Besides stress from exams, boredom in classes and never ending financial struggles, partying has always been an inseparable part of student life. Needless to say, in Norway this segment is a little bit more problematic than in other countries.
You have a right to party. Or at least that is what the Beastie Boys fought for back in 1986. In Molde you have a right to party till 2 AM. Then Kompagniet closes and you have right to go to bed. Fortunately, for many that is not enough and the so called nachspiel phenomenom is rather popular around here. There comes the trouble though.
Clubs, bars, pubs and such usually offer an infrastructure which prevents the non-partying public from all the noise and other disturbances of social gatherings. However, those establishments are by law required to close at certain times. Therefore the only option is to organize a nachspiel on private premises. Those do not prevent other people from the disturbance. And since Norwegians by nature are reserved and shy people (when sober), nachspiels often leads to unnecesarry security and police interventions that you and I have witnessed so many times.
Students are of course no exception to this and their hunger for party is even larger than among the general public. Many of them reside at student dorms, so naturally they move the party there. Student dorms at Molde University College used to be equipped for this option. Kvam used to have a common room. Rimo had one too. Rimo is not a student dorm anymore and Kvam’s common room has been refurbished into a laundry room. And because Campus was built without it, the only one was left at Glombo. It was vastly used by many students on all kinds of occasions.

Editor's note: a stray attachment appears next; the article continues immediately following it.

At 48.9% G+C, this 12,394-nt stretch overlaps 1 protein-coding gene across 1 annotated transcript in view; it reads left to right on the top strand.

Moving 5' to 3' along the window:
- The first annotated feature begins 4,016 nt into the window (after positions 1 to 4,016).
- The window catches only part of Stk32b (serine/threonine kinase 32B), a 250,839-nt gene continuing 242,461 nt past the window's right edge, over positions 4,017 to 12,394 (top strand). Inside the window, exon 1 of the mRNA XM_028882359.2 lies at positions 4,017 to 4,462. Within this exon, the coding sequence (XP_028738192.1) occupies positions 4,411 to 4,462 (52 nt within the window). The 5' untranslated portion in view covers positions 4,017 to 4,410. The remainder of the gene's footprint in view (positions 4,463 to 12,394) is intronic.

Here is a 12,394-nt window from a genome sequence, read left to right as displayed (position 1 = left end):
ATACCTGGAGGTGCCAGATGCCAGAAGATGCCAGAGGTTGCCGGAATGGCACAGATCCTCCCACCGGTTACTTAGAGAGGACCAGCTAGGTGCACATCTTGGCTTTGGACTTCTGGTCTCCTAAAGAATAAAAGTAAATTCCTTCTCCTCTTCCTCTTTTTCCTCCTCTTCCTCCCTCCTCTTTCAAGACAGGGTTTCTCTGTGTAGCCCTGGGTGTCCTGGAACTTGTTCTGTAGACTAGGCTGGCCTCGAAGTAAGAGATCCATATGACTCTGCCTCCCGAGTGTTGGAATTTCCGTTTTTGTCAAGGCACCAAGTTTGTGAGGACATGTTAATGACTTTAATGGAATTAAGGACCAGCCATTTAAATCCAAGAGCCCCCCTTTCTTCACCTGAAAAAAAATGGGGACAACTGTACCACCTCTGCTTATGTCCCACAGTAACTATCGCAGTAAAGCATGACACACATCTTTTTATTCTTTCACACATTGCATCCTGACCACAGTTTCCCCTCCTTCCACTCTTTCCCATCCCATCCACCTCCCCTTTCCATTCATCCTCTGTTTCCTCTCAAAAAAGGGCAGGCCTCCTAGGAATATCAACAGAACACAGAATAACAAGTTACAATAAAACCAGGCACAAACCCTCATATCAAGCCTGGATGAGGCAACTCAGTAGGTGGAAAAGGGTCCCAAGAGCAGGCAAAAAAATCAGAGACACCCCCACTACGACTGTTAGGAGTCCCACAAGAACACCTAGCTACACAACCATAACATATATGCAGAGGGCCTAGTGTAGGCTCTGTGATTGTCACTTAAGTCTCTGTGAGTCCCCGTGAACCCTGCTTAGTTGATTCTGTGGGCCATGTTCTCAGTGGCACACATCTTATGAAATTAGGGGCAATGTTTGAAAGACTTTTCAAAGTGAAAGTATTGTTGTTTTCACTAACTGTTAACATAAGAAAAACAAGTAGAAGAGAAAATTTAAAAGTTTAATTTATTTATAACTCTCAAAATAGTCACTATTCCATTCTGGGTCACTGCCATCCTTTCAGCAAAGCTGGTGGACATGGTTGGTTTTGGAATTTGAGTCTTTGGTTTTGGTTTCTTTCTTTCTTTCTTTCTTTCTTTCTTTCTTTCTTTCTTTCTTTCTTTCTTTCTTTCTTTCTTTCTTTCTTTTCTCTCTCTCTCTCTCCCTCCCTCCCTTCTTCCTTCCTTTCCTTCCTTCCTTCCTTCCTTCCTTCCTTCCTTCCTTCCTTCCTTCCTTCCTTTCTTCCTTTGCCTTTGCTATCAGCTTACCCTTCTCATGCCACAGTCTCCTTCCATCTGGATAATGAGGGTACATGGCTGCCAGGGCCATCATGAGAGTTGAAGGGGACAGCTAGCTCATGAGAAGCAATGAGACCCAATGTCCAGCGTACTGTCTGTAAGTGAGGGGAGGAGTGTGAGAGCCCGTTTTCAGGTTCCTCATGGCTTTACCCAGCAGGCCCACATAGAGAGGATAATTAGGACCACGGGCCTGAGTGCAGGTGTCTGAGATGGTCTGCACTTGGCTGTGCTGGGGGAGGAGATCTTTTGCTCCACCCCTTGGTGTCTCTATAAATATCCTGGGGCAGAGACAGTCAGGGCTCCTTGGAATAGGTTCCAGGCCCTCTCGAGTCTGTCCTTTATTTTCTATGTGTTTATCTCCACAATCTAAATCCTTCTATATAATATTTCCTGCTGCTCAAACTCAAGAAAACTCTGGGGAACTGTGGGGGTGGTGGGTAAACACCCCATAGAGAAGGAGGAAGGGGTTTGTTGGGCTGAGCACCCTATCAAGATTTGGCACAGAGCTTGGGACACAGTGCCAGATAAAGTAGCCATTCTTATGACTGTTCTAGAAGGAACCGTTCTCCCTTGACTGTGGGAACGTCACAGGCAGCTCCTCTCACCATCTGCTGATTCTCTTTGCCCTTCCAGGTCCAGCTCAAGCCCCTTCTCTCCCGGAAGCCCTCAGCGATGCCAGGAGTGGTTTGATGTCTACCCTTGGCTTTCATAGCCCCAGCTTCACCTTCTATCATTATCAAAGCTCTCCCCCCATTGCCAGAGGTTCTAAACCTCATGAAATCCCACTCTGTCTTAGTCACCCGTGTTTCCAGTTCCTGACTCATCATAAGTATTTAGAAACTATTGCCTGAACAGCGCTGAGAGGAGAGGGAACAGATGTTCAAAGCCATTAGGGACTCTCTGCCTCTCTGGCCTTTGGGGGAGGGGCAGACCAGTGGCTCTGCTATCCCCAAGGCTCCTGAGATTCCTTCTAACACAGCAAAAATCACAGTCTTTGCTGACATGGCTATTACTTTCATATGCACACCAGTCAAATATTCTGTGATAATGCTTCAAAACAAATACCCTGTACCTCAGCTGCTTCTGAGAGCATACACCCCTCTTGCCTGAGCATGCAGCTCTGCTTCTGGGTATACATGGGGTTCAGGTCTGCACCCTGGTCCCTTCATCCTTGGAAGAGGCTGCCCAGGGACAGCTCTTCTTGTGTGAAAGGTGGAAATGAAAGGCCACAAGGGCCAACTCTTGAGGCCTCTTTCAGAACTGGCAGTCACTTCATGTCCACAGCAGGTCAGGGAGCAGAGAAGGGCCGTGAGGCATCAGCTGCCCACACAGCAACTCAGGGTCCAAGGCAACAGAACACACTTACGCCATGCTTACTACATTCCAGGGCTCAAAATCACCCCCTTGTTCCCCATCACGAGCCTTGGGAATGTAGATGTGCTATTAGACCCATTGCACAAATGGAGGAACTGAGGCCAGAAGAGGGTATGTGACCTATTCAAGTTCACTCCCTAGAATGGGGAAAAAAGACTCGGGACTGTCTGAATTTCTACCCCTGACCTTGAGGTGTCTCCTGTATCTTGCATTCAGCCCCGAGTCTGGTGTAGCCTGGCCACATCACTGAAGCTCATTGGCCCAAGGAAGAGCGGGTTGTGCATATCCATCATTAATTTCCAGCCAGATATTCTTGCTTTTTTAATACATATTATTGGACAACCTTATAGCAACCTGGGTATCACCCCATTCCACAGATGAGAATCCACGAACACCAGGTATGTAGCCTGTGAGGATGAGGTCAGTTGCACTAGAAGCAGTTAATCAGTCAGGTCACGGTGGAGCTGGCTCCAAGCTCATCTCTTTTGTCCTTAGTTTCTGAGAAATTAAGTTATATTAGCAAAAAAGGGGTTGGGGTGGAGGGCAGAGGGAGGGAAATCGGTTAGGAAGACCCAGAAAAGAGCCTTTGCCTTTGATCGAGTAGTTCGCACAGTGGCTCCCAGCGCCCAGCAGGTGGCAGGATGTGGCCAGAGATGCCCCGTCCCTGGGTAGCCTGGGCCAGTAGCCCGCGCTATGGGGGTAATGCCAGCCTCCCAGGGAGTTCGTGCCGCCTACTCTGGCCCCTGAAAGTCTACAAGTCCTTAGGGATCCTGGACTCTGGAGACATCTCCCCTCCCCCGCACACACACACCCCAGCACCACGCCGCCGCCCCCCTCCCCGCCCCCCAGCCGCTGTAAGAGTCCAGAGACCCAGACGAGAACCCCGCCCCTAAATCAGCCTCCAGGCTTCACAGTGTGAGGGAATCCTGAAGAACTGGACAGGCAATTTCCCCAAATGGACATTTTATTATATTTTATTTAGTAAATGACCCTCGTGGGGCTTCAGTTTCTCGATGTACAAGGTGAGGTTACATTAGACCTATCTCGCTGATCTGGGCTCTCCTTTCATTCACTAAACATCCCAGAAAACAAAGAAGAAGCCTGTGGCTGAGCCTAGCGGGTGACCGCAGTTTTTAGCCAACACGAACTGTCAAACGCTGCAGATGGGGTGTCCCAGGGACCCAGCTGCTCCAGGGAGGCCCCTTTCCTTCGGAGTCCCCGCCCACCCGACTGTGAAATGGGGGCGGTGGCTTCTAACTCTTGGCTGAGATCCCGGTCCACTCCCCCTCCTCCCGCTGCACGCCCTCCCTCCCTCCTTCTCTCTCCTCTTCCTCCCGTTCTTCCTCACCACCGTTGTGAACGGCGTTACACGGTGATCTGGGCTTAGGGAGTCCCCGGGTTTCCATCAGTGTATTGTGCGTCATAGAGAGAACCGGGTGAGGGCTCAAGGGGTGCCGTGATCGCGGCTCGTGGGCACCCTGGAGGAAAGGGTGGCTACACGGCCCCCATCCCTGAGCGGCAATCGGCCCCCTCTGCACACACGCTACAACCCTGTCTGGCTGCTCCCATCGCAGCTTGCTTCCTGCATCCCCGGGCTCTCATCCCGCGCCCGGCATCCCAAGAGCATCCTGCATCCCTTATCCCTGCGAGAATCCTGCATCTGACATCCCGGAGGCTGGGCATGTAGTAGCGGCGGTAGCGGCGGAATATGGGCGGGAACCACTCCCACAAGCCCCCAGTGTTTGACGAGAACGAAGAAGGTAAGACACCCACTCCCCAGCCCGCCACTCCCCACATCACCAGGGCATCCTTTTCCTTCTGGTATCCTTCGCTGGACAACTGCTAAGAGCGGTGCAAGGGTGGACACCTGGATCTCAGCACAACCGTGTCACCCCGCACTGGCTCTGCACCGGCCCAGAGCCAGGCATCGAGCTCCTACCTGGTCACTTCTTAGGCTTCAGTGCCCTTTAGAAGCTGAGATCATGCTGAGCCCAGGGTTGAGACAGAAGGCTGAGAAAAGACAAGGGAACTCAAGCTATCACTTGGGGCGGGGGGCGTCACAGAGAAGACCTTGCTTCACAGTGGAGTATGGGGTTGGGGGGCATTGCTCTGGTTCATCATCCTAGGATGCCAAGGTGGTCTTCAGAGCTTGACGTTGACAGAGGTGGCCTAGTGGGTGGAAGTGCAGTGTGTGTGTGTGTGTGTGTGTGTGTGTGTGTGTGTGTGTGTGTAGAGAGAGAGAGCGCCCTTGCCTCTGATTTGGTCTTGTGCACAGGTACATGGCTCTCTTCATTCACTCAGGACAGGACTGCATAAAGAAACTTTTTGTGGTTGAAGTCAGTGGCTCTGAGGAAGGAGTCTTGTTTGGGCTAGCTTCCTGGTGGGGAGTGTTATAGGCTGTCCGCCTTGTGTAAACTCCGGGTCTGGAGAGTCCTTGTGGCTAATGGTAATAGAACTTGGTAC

Tapio Stensletten, a Glombo residing student, described it like this:
«We had a lot of vorspiels and there were nachspiels every now and then on the weekends.»
This all went up until March 2015 when SiMolde locked the room down. The official reason for that was a number of complaints by other tenants living at Glombo. The key could be borrowed out on the signature of a specific students who took responsibility for eventual damages and cleaning up.
«That way we could have more control over the usage of the room and we could be sure that it gets cleaned up,» said Venke Hovde – the head of student housing at SiMolde.
But aparently this agreement does not cover any sort of event.
«I have had the key for the room and the responsibility for it during Opening Week this semester, but they took it away when they found out we were planning a large party,» said Tapio Stensletten.
Obviously, it takes a lot more to keep students from partying than locking the common room. According to Tapio Stensletten the parties has just moved to private rooms. Logically one would expect that this would mean more damage to the property and even more disturbance, since the common room does not share walls with almost any living quarters.
But Venke Hovde has a different oppinion.
«It is better if they hold the parties at their own rooms, because that way we can more easily track down who was responsible for potential problems or damage and have a discussion with them. It was not possible when the common room was open for anyone all the time.»
Even though arguments of both side are understandable, the current state of things is not satisfactory. Going out and partying is not just a hobby and part of the university experience, but also an important socializing mechanism. So some sort of compromise should be reached and the only common room at college dorms in Molde should be accesible to students in one way or another. The students have the will for compromise.
«We are trying to get the common room opened again,» added Tapio Stensletten.